Yesterday the 4th of July, being the Anniversary of the Independence of the United States of America, was celebrated in this city with demonstration of joy and festivity. About noon all the armed ships and gallies in the river were drawn up before the city, dressed in the gayest manner, with the colours of the United States and streamers displayed. At one o'clock, the yards being properly manned, they began the celebration of the day by a discharge of thirteen cannon from each of the ships, and one from each of the thirteen gallies, in honour of the Thirteen United States. In the afternoon an elegant dinner was prepared for Congress, to which were invited the President and Supreme Executive Council, and Speaker of the Assembly of this State, the General Officers and Colonels of the army, and strangers of eminence, and the members of the several Continental Boards in town. The Hessian band of music taken in Trenton the 26th of December last, attended and heightened the festivity with some fine performances suited to the joyous occasion, while a corps of British deserters, taken into the service of the continent by the State of Georgia, being drawn up before the door, filled up the intervals with feux de joie. After dinner a number of toasts were drank, all breaking independence, and a generous love of liberty, and commemorating the memories of those brave and worthy patriots who gallantly exposed their lives, and fell gloriously in defence [sic] of freedom and the righteous cause of their country. Each toasts was followed by a discharge of artillery and small arms, and a suitable piece of music by the Hessian band. The glorious fourth of July was reiterated three times accompanied with triple discharges of cannon and small arms, and loud huzzas that resounded from street to street through the city. Towards evening several troops of horse, a corps of artillery, and a brigade of North Carolina forces, which was in town on its way to join the grand army, were drawn up in Second street and reviewed by Congress and the General Officers. The evening was closed with the ringing of bells, and at night there was a grand exhibition of fireworks, which began and concluded with thirteen rockets on the commons, and the city was beautifully illuminated. Every thing was conducted with the greatest order and decorum, and the face of joy and gladness was universal. Thus may the 4th of July, that glorious and ever memorable day, be celebrated through America, by the sons of freedom, from age to age till time shall be no more. Amen, and amen (Virginia Gazette, 18 July 1777).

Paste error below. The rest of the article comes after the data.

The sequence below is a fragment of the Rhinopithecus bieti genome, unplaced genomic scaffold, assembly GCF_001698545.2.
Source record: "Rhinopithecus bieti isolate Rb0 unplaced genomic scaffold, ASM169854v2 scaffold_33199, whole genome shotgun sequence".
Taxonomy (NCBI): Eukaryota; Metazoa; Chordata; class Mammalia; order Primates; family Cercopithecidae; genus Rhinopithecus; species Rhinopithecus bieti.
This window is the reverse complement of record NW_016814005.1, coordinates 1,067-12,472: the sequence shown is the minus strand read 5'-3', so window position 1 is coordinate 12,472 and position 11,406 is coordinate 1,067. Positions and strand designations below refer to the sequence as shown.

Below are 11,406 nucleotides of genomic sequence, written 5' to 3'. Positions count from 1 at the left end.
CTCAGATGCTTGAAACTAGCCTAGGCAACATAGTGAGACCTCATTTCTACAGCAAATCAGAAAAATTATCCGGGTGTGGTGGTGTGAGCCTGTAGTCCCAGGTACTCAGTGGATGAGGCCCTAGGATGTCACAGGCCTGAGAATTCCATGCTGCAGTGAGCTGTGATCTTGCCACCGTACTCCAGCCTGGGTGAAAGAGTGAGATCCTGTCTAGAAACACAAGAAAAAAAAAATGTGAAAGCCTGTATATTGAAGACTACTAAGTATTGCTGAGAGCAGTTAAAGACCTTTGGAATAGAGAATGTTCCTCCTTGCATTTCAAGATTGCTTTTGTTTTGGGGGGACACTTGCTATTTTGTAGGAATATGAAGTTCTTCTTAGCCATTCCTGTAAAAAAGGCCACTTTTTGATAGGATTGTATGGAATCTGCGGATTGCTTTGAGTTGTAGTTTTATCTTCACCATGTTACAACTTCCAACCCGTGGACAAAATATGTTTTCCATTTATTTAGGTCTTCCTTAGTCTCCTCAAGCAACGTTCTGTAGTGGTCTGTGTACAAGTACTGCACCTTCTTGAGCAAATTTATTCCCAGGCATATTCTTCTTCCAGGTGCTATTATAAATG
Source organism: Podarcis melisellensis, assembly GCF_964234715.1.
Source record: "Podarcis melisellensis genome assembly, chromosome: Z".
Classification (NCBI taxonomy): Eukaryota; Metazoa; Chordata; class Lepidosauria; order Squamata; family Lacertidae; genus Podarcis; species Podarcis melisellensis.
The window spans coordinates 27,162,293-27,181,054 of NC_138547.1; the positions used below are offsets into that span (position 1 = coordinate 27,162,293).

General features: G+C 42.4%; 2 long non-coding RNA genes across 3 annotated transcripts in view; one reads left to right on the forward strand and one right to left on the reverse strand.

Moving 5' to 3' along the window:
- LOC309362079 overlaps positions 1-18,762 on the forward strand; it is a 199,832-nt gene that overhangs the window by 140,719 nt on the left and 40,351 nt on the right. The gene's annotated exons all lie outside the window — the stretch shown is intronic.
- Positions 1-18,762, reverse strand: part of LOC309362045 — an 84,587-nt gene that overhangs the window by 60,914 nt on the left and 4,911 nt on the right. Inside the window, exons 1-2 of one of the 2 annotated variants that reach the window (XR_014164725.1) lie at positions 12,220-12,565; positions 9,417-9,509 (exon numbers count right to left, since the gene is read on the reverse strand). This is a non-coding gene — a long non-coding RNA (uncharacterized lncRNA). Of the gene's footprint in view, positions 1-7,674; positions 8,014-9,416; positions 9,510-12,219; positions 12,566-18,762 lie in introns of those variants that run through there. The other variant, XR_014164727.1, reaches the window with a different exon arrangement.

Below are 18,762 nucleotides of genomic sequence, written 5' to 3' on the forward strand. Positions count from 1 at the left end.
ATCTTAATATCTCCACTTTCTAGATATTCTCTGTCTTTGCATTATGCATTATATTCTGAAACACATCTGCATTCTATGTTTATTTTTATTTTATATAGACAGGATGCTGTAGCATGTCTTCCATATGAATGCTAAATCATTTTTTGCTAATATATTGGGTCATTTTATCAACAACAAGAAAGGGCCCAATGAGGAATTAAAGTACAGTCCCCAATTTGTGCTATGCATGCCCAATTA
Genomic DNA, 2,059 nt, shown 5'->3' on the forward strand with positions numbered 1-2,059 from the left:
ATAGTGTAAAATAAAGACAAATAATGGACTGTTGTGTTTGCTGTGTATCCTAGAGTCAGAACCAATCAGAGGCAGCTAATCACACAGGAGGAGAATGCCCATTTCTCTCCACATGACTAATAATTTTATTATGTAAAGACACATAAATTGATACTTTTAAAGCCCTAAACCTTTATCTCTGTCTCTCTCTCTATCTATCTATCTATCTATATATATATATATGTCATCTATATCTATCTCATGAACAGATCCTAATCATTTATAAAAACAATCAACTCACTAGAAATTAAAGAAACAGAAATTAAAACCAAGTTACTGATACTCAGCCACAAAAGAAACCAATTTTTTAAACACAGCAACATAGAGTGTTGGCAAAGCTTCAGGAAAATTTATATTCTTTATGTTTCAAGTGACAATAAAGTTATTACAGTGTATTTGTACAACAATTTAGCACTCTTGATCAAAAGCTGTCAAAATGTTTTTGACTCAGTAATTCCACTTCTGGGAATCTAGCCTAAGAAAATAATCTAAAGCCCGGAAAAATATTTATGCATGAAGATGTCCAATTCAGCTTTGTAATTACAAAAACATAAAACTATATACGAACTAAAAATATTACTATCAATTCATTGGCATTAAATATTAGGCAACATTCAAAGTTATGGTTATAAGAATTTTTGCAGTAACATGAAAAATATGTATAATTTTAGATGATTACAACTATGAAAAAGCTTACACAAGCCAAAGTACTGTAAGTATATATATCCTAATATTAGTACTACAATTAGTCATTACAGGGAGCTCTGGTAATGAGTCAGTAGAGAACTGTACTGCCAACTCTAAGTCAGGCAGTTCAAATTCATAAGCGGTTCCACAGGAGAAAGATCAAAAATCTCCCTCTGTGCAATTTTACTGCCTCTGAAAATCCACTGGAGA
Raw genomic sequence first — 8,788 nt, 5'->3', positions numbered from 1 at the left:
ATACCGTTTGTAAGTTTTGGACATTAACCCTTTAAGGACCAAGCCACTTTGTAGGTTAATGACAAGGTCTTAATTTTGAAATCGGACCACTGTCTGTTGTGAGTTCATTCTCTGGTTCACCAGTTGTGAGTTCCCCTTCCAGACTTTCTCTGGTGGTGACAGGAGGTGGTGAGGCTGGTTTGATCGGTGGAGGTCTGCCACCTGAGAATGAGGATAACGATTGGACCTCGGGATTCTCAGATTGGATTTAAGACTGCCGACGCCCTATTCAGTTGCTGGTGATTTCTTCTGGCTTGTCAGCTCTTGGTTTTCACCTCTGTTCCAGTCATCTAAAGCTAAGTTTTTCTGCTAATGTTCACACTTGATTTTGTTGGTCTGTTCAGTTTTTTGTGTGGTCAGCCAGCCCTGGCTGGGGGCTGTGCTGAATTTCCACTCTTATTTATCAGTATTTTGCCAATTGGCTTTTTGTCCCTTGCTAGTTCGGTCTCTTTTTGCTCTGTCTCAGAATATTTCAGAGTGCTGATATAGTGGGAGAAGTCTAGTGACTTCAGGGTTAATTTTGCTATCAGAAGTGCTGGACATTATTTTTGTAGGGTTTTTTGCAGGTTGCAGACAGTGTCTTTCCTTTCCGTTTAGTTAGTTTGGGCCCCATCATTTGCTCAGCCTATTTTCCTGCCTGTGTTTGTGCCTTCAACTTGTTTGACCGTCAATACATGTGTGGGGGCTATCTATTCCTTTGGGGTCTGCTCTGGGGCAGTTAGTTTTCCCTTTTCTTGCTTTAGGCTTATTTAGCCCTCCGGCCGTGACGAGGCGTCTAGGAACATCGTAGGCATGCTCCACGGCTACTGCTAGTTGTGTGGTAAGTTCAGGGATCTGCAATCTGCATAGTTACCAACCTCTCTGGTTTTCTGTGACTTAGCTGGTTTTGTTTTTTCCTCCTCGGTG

Now, I get it.